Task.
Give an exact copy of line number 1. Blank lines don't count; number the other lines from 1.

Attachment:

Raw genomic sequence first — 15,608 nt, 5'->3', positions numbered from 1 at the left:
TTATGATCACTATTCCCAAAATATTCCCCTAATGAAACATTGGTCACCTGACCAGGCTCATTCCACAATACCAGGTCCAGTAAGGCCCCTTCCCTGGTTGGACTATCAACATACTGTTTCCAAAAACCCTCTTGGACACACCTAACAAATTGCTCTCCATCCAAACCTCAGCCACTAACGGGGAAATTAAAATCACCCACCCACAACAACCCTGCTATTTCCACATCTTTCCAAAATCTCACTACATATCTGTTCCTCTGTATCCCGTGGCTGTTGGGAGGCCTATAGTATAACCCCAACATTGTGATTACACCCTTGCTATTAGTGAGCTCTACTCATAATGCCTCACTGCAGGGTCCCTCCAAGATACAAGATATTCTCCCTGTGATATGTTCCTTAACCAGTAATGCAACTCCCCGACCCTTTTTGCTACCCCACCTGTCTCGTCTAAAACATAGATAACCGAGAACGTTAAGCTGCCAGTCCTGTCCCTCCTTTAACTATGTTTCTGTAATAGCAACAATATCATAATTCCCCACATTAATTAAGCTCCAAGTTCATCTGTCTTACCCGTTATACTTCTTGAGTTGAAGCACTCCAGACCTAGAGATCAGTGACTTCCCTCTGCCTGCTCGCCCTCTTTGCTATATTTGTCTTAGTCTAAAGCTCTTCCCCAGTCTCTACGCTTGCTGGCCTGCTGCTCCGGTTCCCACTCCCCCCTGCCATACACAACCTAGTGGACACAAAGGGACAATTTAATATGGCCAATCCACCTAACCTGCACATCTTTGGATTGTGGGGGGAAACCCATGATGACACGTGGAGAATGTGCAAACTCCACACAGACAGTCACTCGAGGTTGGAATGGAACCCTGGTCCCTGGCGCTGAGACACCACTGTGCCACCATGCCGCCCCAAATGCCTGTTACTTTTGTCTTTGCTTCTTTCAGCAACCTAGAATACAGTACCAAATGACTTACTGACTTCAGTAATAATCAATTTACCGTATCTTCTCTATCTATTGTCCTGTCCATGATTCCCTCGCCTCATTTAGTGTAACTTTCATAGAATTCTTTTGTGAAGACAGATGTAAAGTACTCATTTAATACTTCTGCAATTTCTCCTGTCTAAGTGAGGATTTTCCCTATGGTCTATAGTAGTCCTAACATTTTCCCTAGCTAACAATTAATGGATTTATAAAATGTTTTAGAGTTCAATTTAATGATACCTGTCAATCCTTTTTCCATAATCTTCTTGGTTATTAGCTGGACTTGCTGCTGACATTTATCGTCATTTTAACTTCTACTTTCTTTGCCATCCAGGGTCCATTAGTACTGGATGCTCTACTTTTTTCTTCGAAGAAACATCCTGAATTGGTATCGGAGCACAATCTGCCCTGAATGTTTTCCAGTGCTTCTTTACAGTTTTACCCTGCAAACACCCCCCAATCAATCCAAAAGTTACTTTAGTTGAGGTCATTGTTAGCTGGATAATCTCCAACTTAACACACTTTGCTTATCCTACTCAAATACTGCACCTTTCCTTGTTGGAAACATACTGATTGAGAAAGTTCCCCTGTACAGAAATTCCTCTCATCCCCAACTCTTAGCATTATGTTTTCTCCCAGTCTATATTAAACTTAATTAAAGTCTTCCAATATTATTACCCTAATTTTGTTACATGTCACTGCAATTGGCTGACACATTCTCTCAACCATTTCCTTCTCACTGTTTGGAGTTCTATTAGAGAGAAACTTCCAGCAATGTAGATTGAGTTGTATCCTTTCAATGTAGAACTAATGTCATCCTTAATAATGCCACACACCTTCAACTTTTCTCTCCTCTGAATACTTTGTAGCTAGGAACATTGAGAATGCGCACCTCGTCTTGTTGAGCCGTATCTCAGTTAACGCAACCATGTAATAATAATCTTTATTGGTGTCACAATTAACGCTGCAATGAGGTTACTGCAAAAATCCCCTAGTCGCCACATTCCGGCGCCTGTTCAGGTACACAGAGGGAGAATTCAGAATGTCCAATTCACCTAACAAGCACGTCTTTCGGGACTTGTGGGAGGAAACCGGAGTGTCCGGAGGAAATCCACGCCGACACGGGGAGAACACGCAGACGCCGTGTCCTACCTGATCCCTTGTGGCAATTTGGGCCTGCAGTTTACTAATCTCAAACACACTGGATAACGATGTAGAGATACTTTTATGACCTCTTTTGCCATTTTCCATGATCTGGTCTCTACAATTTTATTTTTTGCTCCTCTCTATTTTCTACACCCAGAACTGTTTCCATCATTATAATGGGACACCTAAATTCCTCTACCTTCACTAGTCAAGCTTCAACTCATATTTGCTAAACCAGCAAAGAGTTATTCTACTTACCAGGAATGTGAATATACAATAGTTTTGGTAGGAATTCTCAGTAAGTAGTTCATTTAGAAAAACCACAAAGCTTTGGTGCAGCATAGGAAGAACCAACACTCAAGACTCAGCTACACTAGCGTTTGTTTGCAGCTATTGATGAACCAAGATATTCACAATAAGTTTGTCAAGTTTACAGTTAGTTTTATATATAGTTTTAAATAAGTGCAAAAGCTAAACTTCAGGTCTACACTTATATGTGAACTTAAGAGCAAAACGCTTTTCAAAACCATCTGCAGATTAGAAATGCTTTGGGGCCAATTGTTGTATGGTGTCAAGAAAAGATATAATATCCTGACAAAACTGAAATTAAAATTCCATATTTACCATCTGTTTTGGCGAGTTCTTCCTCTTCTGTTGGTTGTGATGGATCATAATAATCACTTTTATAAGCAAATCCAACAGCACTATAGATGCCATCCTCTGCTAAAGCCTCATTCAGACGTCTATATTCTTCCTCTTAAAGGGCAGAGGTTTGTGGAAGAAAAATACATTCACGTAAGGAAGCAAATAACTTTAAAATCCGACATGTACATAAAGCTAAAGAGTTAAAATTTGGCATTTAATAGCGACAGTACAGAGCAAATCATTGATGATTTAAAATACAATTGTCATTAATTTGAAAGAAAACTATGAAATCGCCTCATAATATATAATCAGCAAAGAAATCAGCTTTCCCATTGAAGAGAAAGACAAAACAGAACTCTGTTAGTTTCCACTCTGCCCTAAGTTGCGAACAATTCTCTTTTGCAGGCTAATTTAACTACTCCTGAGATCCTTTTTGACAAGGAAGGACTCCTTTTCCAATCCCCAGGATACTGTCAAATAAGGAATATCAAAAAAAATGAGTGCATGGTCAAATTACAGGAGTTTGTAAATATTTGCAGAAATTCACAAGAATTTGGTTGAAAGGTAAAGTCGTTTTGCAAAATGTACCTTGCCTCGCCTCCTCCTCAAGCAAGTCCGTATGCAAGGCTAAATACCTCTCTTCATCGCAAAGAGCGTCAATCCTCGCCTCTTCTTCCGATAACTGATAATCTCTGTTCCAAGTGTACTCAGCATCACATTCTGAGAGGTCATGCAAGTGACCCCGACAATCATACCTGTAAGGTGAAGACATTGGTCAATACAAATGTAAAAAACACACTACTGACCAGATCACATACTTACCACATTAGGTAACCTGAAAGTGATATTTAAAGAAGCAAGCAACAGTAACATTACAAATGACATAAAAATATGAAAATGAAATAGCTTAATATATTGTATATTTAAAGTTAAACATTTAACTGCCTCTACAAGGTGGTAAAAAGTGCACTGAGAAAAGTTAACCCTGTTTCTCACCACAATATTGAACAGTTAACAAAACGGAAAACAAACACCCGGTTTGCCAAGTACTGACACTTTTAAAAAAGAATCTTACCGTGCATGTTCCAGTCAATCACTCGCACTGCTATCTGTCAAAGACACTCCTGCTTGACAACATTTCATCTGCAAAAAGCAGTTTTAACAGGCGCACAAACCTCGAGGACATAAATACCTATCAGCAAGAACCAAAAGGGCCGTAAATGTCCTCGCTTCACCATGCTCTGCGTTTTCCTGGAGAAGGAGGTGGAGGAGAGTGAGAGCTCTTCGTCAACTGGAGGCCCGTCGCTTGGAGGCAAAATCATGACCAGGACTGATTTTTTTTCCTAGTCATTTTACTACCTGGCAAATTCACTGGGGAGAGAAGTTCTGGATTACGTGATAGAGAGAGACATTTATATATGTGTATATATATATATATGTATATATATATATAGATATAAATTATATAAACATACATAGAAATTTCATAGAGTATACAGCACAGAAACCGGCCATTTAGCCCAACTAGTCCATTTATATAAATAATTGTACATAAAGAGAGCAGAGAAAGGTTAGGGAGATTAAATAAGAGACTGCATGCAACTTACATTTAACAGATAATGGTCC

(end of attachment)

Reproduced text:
Raw genomic sequence first — 15,608 nt, 5'->3', positions numbered from 1 at the left: